And I have a question. What are you doing about “not showing movement to a new place?” I was watching a television show recently and they would frequently mention that they needed to go somewhere or do something, then they would fade to black and in the very next scene it was as if they had already gone and come back. I found it very confusing. So what is your approach?

And for the record, I love semicolons; they keep thoughts together.

At 8:44 AM, Blogger Colleen Coble said...

Semicolons. Shudder. Most suspense writers don't use them because they slow the action. You tend to see them more in historicals, but I don't even use them in my historicals.

What I do is end the scene then start the next scene actually in the new location with a new scene goal. My editor is who gave me that assignment. LOL So my scenes tend to be shorter now and I just cut that movement stuff.

At 10:10 AM, Blogger SheilaG @ Plum Doodles said...

I remember getting my color analyzed years ago (summer), still use the guidelines when buying clothes.

As for writing, I don't write books, but started a blog a few months ago. I'm finding it hard to write with any flow because of the pictures. (It's a diy/decor sort of blog, so lots of pics are necessary.) Not sure if my pics should follow the writing, or my writing should play commentator to the pics. Any suggestions?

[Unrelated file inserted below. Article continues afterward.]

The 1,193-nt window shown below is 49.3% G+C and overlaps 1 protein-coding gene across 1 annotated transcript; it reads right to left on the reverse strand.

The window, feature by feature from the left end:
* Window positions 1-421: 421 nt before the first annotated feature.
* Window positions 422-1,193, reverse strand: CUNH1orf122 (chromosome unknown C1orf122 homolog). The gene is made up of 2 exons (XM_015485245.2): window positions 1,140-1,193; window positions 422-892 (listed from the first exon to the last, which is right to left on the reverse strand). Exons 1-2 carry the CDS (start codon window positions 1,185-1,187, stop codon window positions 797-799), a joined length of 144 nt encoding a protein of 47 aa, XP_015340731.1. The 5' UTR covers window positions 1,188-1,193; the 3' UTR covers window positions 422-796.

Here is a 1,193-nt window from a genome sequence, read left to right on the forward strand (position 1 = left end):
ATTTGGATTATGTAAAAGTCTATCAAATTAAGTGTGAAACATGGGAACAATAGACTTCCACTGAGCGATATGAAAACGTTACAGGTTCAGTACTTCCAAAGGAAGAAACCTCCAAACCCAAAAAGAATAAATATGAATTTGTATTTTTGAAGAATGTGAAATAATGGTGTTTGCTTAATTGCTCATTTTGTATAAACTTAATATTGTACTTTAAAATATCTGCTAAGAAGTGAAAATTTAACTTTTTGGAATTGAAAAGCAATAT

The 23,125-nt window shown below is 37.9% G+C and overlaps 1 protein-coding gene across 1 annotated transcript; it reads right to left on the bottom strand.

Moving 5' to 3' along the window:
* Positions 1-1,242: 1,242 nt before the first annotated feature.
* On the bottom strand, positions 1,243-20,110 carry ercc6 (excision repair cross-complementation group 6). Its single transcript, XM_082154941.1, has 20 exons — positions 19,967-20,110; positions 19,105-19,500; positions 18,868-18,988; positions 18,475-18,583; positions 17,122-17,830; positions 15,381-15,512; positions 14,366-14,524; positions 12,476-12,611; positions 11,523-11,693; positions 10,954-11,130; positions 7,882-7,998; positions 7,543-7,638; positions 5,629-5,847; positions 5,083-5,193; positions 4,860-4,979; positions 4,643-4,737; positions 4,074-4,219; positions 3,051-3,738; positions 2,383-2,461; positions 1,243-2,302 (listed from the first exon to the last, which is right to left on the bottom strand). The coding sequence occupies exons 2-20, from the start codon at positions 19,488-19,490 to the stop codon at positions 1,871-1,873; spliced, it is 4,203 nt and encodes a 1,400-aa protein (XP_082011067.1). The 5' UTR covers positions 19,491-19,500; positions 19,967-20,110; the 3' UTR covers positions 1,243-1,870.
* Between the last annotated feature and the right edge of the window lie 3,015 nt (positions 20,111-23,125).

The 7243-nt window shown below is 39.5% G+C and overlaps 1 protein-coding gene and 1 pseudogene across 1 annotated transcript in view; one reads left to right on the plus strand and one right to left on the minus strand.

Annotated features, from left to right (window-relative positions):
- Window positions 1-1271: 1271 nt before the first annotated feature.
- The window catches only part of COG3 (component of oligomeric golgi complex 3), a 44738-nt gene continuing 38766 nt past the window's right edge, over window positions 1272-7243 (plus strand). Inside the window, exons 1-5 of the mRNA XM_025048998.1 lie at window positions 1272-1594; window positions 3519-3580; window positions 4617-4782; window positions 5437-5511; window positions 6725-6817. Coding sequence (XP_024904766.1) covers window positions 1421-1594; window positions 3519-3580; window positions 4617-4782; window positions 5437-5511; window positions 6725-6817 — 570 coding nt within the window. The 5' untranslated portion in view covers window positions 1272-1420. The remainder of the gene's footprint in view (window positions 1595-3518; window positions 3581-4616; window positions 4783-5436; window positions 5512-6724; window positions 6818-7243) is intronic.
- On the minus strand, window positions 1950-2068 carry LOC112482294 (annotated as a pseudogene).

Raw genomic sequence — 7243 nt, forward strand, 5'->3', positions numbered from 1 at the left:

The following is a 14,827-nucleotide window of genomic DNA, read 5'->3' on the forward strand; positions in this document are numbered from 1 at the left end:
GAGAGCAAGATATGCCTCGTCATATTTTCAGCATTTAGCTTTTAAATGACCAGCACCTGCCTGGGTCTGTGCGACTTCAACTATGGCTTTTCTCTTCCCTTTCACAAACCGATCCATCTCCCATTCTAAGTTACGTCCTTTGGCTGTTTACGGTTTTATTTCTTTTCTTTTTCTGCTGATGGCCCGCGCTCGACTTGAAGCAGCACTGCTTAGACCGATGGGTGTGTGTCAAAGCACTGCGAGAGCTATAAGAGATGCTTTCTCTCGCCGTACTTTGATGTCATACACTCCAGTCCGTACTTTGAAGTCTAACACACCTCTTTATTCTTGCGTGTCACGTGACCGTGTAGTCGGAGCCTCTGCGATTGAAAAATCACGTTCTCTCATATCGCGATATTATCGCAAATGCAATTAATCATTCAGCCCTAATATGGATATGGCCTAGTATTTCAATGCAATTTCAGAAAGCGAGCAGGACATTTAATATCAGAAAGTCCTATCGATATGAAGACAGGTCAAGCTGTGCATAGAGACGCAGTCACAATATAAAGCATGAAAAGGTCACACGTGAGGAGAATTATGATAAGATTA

At 2:59 PM, Blogger Crystal Laine said...

That was a great thing to do--such fun--and nice. Plus, it's nice to not waste money on the wrong colors, so what a gift.

I'm still not sure what my "colors" are, but they're not "light" because I look washed out in light colors and need saturated colors even as I'm aging. I've been told I'm a winter, a spring, a summer...LOL...a light summer, a light spring, a cool summer...Okaaay. So, I wear black a lot.

But learning something new? I think I am always learning something new because it is the way I'm wired, never satisfied with status quo. It goes back to my teacher-training--and it amuses(meaning I find it fun) me to observe and diagnose learning styles.

Speaking of nail colors, I bought this Pepto-Bismol pink this week and had to take it right off--it looked bad--too bright, too cool. I've given away more nail polish because of that. I stand like a deer in the headlights when I get a pedicure trying to find a color that would work. Usually it's a plum or burgundy or navy but I keep trying new ones.

Fun post!


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The Authors
Kristin Billerbeck
Kristin Billerbeck is a proud Californian, wife, mother of four, and connoisseur of the irrelevant. She writes Christian Chick Lit; where she finds need for most of the useless facts lulling about in her head.

Colleen Coble

Colleen Coble writes romantic suspense with a strong atmospheric element. A lovable animal of some kind--usually a dog--always populates her novels. She can be bribed with DeBrand mocha truffles.

Denise Hunter

Denise Hunter writes women's fiction and love stories with a strong emotional element. Her husband says he provides her with all her romantic material, but Denise insists a good imagination helps too.

Diann Hunt

Diann Hunt writes romantic comedy and humorous women's fiction. She has been happily married forever, loves her family, chocolate, her friends, chocolate, her dog, and well, chocolate.

Hannah Alexander

Cheryl Hodde writes romantic medical suspense under the pen name of Hannah Alexander, using all the input she can get from her husband, Mel, for the medical expertise. For fun she hikes and reads. Out of guilt, she rescues discarded cats. She and Mel are presently taking orders from four pampered strays.